Following the recommendations for women with a family history of breast cancer, Beth went to her doctor for a baseline mammogram and sonogram earlier than most women. According to her doctor, something didn’t look right, so she sent her in for a biopsy. The test came back negative, but the doctor was still concerned, so she requested a second.
By this point, Beth was “kind of expecting” a breast cancer diagnosis, but of course, you can never truly be prepared for it. Because her doctor was going out of town, she called Beth from an airport to give her the diagnosis. “I just cried the whole time I was on the phone,” remembers Beth. “It’s still a shock.”
Beth had previously worked at CancerCare, so she was familiar with our website and turned to it for educational information. She also knew about our patient support groups but wasn’t interested in them at the time. “I didn’t really think I needed one because I had so much support from my friends and family,” she says.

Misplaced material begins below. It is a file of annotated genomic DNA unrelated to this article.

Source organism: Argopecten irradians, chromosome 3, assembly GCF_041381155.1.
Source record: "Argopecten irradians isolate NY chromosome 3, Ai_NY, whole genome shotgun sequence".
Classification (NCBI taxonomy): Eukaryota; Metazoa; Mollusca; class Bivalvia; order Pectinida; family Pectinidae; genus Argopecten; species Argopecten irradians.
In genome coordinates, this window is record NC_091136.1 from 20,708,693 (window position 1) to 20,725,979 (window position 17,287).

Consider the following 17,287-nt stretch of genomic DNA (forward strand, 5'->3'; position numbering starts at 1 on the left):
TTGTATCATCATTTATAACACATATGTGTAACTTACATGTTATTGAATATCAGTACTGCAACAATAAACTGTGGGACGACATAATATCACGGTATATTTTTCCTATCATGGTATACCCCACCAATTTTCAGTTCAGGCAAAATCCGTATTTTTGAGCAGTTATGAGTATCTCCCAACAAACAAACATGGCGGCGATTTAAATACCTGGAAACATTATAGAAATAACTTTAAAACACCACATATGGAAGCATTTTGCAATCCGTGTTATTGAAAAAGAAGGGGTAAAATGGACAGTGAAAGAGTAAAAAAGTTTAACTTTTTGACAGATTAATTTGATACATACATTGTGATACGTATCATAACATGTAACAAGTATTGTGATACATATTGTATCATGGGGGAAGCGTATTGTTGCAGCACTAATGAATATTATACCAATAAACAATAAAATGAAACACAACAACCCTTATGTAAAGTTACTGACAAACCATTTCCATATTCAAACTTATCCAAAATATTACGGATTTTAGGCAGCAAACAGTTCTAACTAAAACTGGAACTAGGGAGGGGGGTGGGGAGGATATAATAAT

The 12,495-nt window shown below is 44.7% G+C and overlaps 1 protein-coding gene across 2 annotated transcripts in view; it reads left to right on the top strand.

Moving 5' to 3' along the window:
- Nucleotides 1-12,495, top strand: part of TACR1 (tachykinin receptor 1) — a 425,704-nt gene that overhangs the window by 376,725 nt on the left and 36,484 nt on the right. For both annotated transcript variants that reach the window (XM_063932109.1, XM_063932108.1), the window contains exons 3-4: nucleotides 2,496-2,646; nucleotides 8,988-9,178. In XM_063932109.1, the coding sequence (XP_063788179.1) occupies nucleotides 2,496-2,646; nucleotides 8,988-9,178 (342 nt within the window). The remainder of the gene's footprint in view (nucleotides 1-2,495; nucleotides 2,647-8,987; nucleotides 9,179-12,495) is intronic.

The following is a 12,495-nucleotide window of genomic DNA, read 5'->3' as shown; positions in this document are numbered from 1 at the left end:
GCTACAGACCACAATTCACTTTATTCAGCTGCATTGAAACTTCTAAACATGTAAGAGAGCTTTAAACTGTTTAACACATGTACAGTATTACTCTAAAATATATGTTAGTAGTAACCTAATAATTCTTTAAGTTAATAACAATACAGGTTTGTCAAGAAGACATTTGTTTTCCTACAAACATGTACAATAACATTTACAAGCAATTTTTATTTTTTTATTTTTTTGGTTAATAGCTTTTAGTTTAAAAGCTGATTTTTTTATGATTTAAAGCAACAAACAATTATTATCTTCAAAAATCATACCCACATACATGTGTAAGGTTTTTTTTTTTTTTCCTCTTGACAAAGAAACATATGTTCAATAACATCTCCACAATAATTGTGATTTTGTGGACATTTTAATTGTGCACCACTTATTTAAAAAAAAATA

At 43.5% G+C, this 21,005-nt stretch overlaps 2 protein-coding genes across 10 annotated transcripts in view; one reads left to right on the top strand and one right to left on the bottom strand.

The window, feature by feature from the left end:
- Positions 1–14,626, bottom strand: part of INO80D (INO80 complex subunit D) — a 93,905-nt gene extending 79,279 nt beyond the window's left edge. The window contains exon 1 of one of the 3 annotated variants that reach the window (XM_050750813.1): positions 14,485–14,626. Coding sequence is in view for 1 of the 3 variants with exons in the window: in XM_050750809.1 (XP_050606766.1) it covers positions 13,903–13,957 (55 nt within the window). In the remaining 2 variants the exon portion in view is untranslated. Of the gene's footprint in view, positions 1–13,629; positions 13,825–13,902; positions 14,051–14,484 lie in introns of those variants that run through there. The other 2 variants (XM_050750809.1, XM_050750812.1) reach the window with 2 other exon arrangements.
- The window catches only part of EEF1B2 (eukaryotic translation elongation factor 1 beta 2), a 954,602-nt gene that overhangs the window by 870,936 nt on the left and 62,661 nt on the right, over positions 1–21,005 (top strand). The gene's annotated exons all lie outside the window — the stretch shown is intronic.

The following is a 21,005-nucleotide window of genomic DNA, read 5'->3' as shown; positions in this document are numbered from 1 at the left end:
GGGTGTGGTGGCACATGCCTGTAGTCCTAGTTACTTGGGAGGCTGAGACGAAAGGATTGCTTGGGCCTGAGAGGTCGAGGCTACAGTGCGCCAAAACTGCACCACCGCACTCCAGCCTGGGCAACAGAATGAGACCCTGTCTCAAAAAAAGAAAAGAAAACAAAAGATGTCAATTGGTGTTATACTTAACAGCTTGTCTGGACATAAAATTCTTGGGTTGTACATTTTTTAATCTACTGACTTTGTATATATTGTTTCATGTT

A few months later, Beth got a call from CancerCare about a new support group for young adults with cancer and decided to give it a try.
“The first day was scary,” recalls Beth. “Other patients were talking about things like recurrence and metastasis, and it brought up all these feelings and emotions I didn’t realize I was carrying around. But when I left that day, I felt lighter.
“I thought, ‘Now I can do this. I feel refreshed.’
“And I’ve felt like that after a lot of the meetings… It’s a different kind of support—a different kind of understanding—and it definitely helps to talk to people who know what you’re going through.”« Back to stories